Vines to Cool Your Home
When trying to live through another stifling hot summer, chances are not only are you trying to stay cool, but you’re also trying to reduce your energy bills. Sure, trees are a great way to shade your home and keep it cool, but what if your tree is just a sapling? What if you don’t have enough room for your tree between your home and your neighbors? The answer – plant a vertical garden of vines. Vines are low-tech, easy to plant and lead to lower energy costs.
Now that spring has officially arrived, you might be interested in planting some vines to help cool your home. Here are some considerations to take before you plant your vine garden.
When choosing your vines, there are dozens of types to consider. Some are fragrant and will provide you with a pleasant aroma outside your windows. Others have colorful flowers and large leaves. You can even plant them to provide you with food (vines with beans or grapes). All of them, however, offer the perfect nesting area and cover for birds and nectar sources for hummingbirds and butterflies.
Since vines grow quickly and provide insulation and shade, you’ll be saving on your energy bills in no time. If you plant your vines on the west- or south-facing walls of your home, you’ll shield the sun from your home and lower the temperatures inside it. Even an arbor covered in vine can provide you with a cool retreat from the summer heat.
Explore Annual Vines
If you’re only looking to see how well the vines work in shading and cooling your home, try some annual vines such as mandevilla or moonflowers. These are tropical plants that grow fast and really hold up to the hot summer months.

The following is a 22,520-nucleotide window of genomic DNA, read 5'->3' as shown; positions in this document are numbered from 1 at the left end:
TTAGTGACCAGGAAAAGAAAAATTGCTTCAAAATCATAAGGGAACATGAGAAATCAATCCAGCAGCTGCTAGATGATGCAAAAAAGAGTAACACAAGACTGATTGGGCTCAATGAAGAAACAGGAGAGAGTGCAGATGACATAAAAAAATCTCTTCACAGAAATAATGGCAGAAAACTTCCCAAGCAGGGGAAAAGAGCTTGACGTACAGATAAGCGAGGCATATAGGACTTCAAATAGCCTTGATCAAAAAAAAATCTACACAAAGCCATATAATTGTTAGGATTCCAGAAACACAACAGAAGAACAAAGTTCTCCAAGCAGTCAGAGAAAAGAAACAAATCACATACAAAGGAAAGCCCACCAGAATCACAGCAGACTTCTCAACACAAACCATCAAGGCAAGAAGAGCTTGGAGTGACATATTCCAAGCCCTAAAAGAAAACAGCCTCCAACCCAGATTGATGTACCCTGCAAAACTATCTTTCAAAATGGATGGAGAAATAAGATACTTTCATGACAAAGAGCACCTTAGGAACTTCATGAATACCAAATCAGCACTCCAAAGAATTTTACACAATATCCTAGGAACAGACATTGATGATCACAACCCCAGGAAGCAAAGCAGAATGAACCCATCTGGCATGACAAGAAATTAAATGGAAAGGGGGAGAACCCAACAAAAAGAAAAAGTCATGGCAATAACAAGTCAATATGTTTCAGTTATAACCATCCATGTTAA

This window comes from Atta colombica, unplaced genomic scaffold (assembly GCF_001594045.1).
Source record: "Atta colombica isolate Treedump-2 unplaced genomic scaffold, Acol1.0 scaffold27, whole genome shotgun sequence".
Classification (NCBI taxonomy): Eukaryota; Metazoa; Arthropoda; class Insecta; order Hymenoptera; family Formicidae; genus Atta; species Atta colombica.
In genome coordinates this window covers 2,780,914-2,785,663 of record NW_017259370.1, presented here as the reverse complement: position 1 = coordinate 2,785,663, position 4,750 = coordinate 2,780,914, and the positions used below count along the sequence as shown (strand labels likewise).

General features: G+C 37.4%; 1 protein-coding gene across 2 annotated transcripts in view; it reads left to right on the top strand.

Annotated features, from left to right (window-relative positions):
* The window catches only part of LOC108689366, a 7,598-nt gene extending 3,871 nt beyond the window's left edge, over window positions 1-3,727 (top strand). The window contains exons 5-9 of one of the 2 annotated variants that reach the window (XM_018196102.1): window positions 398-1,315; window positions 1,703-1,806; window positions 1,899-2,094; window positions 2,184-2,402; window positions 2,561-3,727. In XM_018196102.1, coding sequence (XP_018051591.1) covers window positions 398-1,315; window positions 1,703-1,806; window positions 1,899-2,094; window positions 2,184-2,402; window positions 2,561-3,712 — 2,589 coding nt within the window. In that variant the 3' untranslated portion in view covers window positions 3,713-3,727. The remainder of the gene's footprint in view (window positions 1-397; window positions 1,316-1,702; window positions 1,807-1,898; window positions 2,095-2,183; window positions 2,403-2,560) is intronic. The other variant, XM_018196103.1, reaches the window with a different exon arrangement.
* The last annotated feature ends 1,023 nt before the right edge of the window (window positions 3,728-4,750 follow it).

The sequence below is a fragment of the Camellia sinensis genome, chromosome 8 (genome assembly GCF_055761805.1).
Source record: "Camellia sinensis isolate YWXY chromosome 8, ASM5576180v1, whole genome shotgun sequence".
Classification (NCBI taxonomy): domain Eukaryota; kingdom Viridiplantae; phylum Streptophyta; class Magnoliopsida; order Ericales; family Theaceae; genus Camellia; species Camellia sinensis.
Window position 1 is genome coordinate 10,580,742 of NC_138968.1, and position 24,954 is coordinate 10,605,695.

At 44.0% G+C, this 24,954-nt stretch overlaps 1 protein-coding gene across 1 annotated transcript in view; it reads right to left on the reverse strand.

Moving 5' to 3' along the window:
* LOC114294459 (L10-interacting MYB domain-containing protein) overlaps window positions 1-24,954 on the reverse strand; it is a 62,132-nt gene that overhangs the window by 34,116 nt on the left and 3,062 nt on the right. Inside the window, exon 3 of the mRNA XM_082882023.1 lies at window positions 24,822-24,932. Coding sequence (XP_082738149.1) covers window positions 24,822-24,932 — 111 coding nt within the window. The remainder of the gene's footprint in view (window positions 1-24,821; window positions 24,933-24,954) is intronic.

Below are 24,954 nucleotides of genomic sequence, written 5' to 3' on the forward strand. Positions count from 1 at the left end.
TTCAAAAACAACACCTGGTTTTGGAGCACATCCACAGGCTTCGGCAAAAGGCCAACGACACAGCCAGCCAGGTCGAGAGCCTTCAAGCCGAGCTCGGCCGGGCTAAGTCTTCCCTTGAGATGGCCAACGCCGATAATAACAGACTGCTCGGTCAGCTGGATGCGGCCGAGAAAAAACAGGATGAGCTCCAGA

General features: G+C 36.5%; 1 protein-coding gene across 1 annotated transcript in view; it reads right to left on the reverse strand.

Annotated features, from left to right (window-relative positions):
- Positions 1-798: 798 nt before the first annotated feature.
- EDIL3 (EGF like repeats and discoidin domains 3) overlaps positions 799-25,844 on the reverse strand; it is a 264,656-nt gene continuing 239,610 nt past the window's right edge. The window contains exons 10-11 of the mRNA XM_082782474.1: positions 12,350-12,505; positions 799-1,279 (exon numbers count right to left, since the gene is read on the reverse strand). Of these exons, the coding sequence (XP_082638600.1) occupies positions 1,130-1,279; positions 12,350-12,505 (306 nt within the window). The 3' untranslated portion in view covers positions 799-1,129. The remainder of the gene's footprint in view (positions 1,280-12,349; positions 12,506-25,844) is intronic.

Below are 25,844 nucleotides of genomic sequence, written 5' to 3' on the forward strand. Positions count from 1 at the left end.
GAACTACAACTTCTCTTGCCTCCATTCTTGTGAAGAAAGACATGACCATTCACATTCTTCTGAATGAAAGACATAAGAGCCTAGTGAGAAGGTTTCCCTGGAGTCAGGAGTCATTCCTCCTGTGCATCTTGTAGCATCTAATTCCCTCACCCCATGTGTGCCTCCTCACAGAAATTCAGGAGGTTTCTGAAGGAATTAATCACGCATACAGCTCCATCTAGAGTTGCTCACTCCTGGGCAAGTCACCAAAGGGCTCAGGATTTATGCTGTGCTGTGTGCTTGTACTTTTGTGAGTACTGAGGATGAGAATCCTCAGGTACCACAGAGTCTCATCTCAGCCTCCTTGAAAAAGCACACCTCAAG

Learn their Growing Pattern
Before you start planting your vines, ensure you know how they grow. This will help you build the proper support for your vines. Some vines like the morning glory, twist their growing tips thin and narrow support as they reach their height. Others like the Virginia creeper have rootlets that work similar to a suction cup where they hold the vine directly into a wooden or brick structure.
Before you plant your vine, be sure you provide it with the “support” it needs such as a sturdy trellis. A trellis supports the growth of your vine so it doesn’t endure damage. Use biodegradable netting or sturdy twine that you tie to the porch or eaves of your home and attach the plant to. Long sticks or bamboo canes work well too, but make sure you attach them to your house so they don’t collapse or tip over during a storm.
Other Options to Cool Your Home
Along with your shading vines, why not try other ways of cooling down your home. A good way is by using a whole house fan that blows out the hot, stuffy indoor air of your home and draws in the cool air in evenings. Whole house fans are so efficient that once you draw in that cool evening air, you can keep your home shut the next day and it will stay cool.